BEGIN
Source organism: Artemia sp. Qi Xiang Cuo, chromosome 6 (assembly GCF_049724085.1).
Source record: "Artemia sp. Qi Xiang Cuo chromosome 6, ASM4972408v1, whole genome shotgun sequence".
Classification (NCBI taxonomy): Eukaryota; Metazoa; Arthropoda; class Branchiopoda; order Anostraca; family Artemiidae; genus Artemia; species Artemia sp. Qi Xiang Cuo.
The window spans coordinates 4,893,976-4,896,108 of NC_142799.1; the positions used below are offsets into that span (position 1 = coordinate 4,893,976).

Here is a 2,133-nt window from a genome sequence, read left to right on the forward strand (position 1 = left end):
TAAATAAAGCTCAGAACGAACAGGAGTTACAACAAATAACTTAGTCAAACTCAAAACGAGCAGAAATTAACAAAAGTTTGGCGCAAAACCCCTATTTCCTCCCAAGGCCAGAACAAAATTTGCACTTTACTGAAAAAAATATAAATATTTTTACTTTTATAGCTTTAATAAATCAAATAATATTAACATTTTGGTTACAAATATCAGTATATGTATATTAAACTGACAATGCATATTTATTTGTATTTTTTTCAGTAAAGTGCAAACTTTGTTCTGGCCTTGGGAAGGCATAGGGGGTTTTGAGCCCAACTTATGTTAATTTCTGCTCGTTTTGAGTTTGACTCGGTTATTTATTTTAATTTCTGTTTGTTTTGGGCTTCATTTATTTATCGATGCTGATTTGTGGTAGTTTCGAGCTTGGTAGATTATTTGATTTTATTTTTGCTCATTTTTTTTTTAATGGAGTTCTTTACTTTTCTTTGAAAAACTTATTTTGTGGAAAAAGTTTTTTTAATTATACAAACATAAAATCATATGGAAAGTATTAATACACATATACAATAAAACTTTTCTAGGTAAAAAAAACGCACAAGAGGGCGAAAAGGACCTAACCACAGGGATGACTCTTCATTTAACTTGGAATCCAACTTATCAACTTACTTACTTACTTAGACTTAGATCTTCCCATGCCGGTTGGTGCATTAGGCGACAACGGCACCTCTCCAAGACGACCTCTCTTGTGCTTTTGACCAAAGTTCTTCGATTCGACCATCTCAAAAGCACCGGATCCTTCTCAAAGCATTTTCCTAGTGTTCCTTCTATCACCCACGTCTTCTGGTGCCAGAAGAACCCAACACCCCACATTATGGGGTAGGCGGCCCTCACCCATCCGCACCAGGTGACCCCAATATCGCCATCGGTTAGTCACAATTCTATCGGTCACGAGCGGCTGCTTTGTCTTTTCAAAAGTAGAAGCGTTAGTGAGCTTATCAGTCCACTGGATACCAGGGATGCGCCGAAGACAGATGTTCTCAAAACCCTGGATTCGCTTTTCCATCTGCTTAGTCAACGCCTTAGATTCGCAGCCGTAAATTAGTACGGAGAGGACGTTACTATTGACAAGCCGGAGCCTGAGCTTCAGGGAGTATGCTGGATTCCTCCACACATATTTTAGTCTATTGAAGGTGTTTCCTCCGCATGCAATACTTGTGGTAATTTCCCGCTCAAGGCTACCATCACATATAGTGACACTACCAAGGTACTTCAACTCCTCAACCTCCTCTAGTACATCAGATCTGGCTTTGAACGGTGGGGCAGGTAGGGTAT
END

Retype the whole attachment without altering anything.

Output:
Source organism: Artemia sp. Qi Xiang Cuo, chromosome 6 (assembly GCF_049724085.1).
Source record: "Artemia sp. Qi Xiang Cuo chromosome 6, ASM4972408v1, whole genome shotgun sequence".
Classification (NCBI taxonomy): Eukaryota; Metazoa; Arthropoda; class Branchiopoda; order Anostraca; family Artemiidae; genus Artemia; species Artemia sp. Qi Xiang Cuo.
The window spans coordinates 4,893,976-4,896,108 of NC_142799.1; the positions used below are offsets into that span (position 1 = coordinate 4,893,976).

Here is a 2,133-nt window from a genome sequence, read left to right on the forward strand (position 1 = left end):
TAAATAAAGCTCAGAACGAACAGGAGTTACAACAAATAACTTAGTCAAACTCAAAACGAGCAGAAATTAACAAAAGTTTGGCGCAAAACCCCTATTTCCTCCCAAGGCCAGAACAAAATTTGCACTTTACTGAAAAAAATATAAATATTTTTACTTTTATAGCTTTAATAAATCAAATAATATTAACATTTTGGTTACAAATATCAGTATATGTATATTAAACTGACAATGCATATTTATTTGTATTTTTTTCAGTAAAGTGCAAACTTTGTTCTGGCCTTGGGAAGGCATAGGGGGTTTTGAGCCCAACTTATGTTAATTTCTGCTCGTTTTGAGTTTGACTCGGTTATTTATTTTAATTTCTGTTTGTTTTGGGCTTCATTTATTTATCGATGCTGATTTGTGGTAGTTTCGAGCTTGGTAGATTATTTGATTTTATTTTTGCTCATTTTTTTTTTAATGGAGTTCTTTACTTTTCTTTGAAAAACTTATTTTGTGGAAAAAGTTTTTTTAATTATACAAACATAAAATCATATGGAAAGTATTAATACACATATACAATAAAACTTTTCTAGGTAAAAAAAACGCACAAGAGGGCGAAAAGGACCTAACCACAGGGATGACTCTTCATTTAACTTGGAATCCAACTTATCAACTTACTTACTTACTTAGACTTAGATCTTCCCATGCCGGTTGGTGCATTAGGCGACAACGGCACCTCTCCAAGACGACCTCTCTTGTGCTTTTGACCAAAGTTCTTCGATTCGACCATCTCAAAAGCACCGGATCCTTCTCAAAGCATTTTCCTAGTGTTCCTTCTATCACCCACGTCTTCTGGTGCCAGAAGAACCCAACACCCCACATTATGGGGTAGGCGGCCCTCACCCATCCGCACCAGGTGACCCCAATATCGCCATCGGTTAGTCACAATTCTATCGGTCACGAGCGGCTGCTTTGTCTTTTCAAAAGTAGAAGCGTTAGTGAGCTTATCAGTCCACTGGATACCAGGGATGCGCCGAAGACAGATGTTCTCAAAACCCTGGATTCGCTTTTCCATCTGCTTAGTCAACGCCTTAGATTCGCAGCCGTAAATTAGTACGGAGAGGACGTTACTATTGACAAGCCGGAGCCTGAGCTTCAGGGAGTATGCTGGATTCCTCCACACATATTTTAGTCTATTGAAGGTGTTTCCTCCGCATGCAATACTTGTGGTAATTTCCCGCTCAAGGCTACCATCACATATAGTGACACTACCAAGGTACTTCAACTCCTCAACCTCCTCTAGTACATCAGATCTGGCTTTGAACGGTGGGGCAGGTAGGGTAT